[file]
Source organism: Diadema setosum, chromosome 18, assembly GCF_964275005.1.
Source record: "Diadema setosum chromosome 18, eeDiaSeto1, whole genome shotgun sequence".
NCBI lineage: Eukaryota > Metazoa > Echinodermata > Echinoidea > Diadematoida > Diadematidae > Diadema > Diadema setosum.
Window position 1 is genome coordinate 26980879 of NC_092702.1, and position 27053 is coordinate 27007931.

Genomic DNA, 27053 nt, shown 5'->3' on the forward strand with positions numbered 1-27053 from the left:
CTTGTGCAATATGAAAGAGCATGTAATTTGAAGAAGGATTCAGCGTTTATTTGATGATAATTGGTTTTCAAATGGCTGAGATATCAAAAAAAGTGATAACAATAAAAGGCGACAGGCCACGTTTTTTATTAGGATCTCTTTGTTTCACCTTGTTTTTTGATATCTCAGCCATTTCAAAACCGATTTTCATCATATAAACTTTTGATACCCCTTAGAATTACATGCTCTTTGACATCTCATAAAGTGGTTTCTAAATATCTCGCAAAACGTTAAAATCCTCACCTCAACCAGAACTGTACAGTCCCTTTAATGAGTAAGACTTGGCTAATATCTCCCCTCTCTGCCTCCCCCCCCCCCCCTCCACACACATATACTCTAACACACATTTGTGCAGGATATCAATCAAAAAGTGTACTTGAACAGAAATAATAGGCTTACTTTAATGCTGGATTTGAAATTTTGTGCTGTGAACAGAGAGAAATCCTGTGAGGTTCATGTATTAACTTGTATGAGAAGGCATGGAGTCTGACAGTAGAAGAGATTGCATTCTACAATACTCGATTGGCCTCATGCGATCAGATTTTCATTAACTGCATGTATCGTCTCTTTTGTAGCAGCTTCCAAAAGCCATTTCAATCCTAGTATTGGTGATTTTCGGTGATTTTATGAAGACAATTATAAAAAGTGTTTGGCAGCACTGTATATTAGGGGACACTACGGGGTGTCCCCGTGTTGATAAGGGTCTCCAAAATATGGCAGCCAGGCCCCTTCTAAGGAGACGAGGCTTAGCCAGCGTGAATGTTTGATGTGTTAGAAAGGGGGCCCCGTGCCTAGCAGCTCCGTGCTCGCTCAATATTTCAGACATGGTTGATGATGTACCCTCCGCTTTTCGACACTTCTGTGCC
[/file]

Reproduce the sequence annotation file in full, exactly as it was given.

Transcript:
Source organism: Diadema setosum, chromosome 18, assembly GCF_964275005.1.
Source record: "Diadema setosum chromosome 18, eeDiaSeto1, whole genome shotgun sequence".
NCBI lineage: Eukaryota > Metazoa > Echinodermata > Echinoidea > Diadematoida > Diadematidae > Diadema > Diadema setosum.
Window position 1 is genome coordinate 26980879 of NC_092702.1, and position 27053 is coordinate 27007931.

Genomic DNA, 27053 nt, shown 5'->3' on the forward strand with positions numbered 1-27053 from the left:
CTTGTGCAATATGAAAGAGCATGTAATTTGAAGAAGGATTCAGCGTTTATTTGATGATAATTGGTTTTCAAATGGCTGAGATATCAAAAAAAGTGATAACAATAAAAGGCGACAGGCCACGTTTTTTATTAGGATCTCTTTGTTTCACCTTGTTTTTTGATATCTCAGCCATTTCAAAACCGATTTTCATCATATAAACTTTTGATACCCCTTAGAATTACATGCTCTTTGACATCTCATAAAGTGGTTTCTAAATATCTCGCAAAACGTTAAAATCCTCACCTCAACCAGAACTGTACAGTCCCTTTAATGAGTAAGACTTGGCTAATATCTCCCCTCTCTGCCTCCCCCCCCCCCCCTCCACACACATATACTCTAACACACATTTGTGCAGGATATCAATCAAAAAGTGTACTTGAACAGAAATAATAGGCTTACTTTAATGCTGGATTTGAAATTTTGTGCTGTGAACAGAGAGAAATCCTGTGAGGTTCATGTATTAACTTGTATGAGAAGGCATGGAGTCTGACAGTAGAAGAGATTGCATTCTACAATACTCGATTGGCCTCATGCGATCAGATTTTCATTAACTGCATGTATCGTCTCTTTTGTAGCAGCTTCCAAAAGCCATTTCAATCCTAGTATTGGTGATTTTCGGTGATTTTATGAAGACAATTATAAAAAGTGTTTGGCAGCACTGTATATTAGGGGACACTACGGGGTGTCCCCGTGTTGATAAGGGTCTCCAAAATATGGCAGCCAGGCCCCTTCTAAGGAGACGAGGCTTAGCCAGCGTGAATGTTTGATGTGTTAGAAAGGGGGCCCCGTGCCTAGCAGCTCCGTGCTCGCTCAATATTTCAGACATGGTTGATGATGTACCCTCCGCTTTTCGACACTTCTGTGCC